Quebec authorities say they are confident that the Bell Falls Dam in Quebec’s western Laurentians will withstand never-before-seen river levels, but that precautionary evacuations of highest-risk areas downstream are complete.
“Every person who was located in the risk area in Grenville-sur-la-Rouge has been evacuated as a preventive measure,” Quebec Public Security Minister Geneviève Guilbault said Friday.
“Safety has been assured.”
Hydro-Québec officials “are still confident that the dam will resist the flow, but if it doesn’t, no one is at risk,” Guilbault said.
On Thursday, water levels at the dam on the Rouge River hit the extreme limit for which the structure was built, triggering a mandatory evacuation process.
Hydro-Québec says the dam is designed to withstand a “thousand year” flood — which means a flood that has a 0.1 per cent chance of occurring — and the utility is confident it will hold even as water levels rise beyond that limit.
With rain expected, the flow rate may increase by another 30 per cent in the next few days, Hydro-Québec spokesperson Francis Labbé said Friday.
Because of that, “we cannot legally and morally guarantee that the structure will be able to hold such a pressure,” he said.
If the dam were to give way, people would have less than an hour to escape the surging water, said federal Public Security Minister Ralph Goodale during a Friday morning news conference.
“The wise thing is to get out in advance of a problem and not wait until the last minute,” he said.
Some refuse to leave their homes
Bell Falls, or Chute-Bell, is about 23 kilometres northwest of Grenville-sur-la-Rouge, Que., which is on the north side of the Ottawa River, across from Hawkesbury, Ont.
Provincial police said about 60 people have been obliged to leave their homes so far. They were all mandatory evacuations, but town officials and police are also urging residents in rural regions beyond the highest risk areas to leave their homes.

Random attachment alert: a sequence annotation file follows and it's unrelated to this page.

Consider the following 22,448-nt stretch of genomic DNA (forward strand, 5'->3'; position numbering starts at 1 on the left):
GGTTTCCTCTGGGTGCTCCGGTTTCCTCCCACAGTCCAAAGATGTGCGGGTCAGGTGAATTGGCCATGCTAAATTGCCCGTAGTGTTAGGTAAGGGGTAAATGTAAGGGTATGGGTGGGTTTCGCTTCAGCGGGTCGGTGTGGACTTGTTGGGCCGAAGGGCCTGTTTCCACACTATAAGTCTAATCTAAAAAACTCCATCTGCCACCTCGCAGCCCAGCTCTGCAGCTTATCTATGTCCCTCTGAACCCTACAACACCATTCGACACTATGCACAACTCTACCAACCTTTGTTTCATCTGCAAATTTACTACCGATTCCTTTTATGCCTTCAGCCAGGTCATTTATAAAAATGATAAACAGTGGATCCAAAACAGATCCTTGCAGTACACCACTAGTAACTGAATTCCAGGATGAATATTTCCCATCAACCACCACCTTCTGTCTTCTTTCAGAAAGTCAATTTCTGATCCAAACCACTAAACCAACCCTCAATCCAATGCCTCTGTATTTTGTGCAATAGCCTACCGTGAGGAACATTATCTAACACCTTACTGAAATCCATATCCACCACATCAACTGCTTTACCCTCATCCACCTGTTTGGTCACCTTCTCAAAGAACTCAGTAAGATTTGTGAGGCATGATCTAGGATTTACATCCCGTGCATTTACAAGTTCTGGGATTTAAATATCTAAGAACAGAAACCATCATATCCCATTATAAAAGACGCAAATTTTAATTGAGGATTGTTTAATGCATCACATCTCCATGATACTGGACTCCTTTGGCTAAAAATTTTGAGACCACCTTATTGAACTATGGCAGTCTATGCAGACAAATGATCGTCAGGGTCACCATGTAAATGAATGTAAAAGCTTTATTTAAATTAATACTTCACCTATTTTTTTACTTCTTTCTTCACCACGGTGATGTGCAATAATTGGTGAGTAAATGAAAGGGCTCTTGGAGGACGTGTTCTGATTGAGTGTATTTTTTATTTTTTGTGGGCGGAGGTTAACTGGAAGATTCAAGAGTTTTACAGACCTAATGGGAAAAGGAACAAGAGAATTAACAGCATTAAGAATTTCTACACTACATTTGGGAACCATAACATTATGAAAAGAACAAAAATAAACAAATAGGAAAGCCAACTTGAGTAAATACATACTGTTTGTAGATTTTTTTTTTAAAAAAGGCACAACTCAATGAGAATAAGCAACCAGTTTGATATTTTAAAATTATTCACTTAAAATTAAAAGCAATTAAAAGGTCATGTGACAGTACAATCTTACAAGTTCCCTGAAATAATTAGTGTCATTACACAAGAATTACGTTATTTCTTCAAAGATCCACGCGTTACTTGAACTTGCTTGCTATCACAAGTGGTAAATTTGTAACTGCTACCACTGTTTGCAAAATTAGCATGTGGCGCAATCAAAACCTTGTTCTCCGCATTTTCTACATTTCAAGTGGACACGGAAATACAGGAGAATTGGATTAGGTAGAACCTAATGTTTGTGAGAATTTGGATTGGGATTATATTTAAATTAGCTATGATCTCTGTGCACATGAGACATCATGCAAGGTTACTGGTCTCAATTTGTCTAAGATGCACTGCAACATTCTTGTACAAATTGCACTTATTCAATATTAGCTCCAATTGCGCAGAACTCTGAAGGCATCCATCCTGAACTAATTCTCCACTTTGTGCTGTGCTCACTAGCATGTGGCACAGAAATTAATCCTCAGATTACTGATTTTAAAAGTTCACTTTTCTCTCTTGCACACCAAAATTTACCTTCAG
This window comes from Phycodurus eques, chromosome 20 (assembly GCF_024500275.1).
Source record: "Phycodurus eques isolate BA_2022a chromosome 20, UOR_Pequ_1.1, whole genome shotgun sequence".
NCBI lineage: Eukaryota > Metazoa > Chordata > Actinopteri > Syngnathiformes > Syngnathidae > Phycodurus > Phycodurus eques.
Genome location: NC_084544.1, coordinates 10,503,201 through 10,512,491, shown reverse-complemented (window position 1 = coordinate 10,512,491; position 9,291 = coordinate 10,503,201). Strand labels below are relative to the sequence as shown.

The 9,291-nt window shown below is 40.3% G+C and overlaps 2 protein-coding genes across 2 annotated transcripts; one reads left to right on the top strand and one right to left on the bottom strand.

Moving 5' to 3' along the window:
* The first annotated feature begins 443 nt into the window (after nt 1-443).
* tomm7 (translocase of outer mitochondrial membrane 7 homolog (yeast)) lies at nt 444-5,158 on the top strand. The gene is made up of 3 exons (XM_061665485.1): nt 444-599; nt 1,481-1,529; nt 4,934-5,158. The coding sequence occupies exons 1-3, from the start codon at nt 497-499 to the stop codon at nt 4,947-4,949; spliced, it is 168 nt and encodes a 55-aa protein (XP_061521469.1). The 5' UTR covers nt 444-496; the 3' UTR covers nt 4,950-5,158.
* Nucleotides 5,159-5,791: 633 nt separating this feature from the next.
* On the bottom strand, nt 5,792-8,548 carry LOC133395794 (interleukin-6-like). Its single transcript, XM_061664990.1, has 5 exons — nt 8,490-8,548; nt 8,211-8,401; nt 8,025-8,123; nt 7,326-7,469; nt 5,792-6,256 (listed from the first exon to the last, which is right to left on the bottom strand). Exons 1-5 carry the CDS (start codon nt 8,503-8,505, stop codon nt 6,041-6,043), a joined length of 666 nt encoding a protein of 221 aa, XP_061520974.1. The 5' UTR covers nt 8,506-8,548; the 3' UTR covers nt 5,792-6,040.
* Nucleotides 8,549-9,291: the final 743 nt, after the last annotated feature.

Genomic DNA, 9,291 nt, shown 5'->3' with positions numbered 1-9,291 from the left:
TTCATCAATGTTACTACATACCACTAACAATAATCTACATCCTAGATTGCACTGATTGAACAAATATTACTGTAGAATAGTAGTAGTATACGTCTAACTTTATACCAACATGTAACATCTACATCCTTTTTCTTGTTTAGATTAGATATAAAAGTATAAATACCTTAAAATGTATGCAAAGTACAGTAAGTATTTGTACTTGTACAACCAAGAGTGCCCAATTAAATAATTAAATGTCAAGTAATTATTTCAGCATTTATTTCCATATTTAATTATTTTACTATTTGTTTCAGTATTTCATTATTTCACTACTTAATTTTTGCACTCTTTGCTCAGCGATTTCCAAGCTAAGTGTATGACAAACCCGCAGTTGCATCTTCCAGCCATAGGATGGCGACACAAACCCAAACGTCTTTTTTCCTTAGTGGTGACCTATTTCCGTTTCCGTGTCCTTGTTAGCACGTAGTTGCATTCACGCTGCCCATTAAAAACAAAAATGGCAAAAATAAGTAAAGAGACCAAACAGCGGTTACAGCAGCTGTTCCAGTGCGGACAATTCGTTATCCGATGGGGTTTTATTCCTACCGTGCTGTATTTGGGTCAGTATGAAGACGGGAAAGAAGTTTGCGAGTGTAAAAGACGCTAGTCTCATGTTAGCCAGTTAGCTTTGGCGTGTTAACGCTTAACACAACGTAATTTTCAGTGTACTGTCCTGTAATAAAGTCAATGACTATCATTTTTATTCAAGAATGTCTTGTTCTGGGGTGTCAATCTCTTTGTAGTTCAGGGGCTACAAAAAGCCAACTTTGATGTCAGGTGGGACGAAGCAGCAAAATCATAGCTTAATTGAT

Officials said some 250 people total are being encouraged to vacate the Grenville-sur-la-Rouge area.
Provincial police Sgt. Daniel Thibaudeau said evacuations have been going well considering the size of the operation.
Most people were taken out by land, but about 15 were airlifted to safety by helicopter because their homes were completely surrounded by water.
“It’s a huge undertaking,” Thibaudeau said, speaking to CBC at a command post that provincial police have set up in the vicinity as evacuations continue Friday.
“It’s a rather complex territory, there are some houses you just cannot get to by land, they’re surrounded by water.”
Despite the warnings from Hydro-Québec engineers and the province’s public security minister, Arnold said some people are refusing to leave.
“Those are the ones I’ve been trying to convince and explain to them why they need to evacuate,” said Arnold, who grew up in the area.
Watch helicopter footage of the dam at risk of failing:
“I think it’s just a matter of communicating the dangers to them face to face. And I think that we’ll get everybody’s co-operation.”
Some 150 properties — a mix of homes, camps and businesses — are at risk, and Grenville-sur-la-Rouge Mayor Tom Arnold said his top priority is making sure nobody is left behind. Material items can be replaced, Arnold said, but lives cannot.
Like Arnold, many people have lived in the area their entire lives and, while they are used to the river flooding nearly every spring, it’s never been this bad, he said.
“It’s what they call the 1,000-year flood,” he said. “So we’re keeping our fingers crossed.”
Mayor told dam had collapsed
Arnold was inspecting camps and a campground near where the Ottawa and Rouge rivers meet when a radioed message told him the dam had collapsed.
He imagined a wall of water rushing down through the valley, wiping out the population.
He told kayakers to get out of the water and sent rescuers north to begin emergency evacuations.
All the while, he was thinking of those living along the river.
“You see all the people you know and you see their faces in your mind and you think of the worst,” said Arnold.
“So it was a huge relief when we were told the structure was still there.”
This story originally appeared on CBC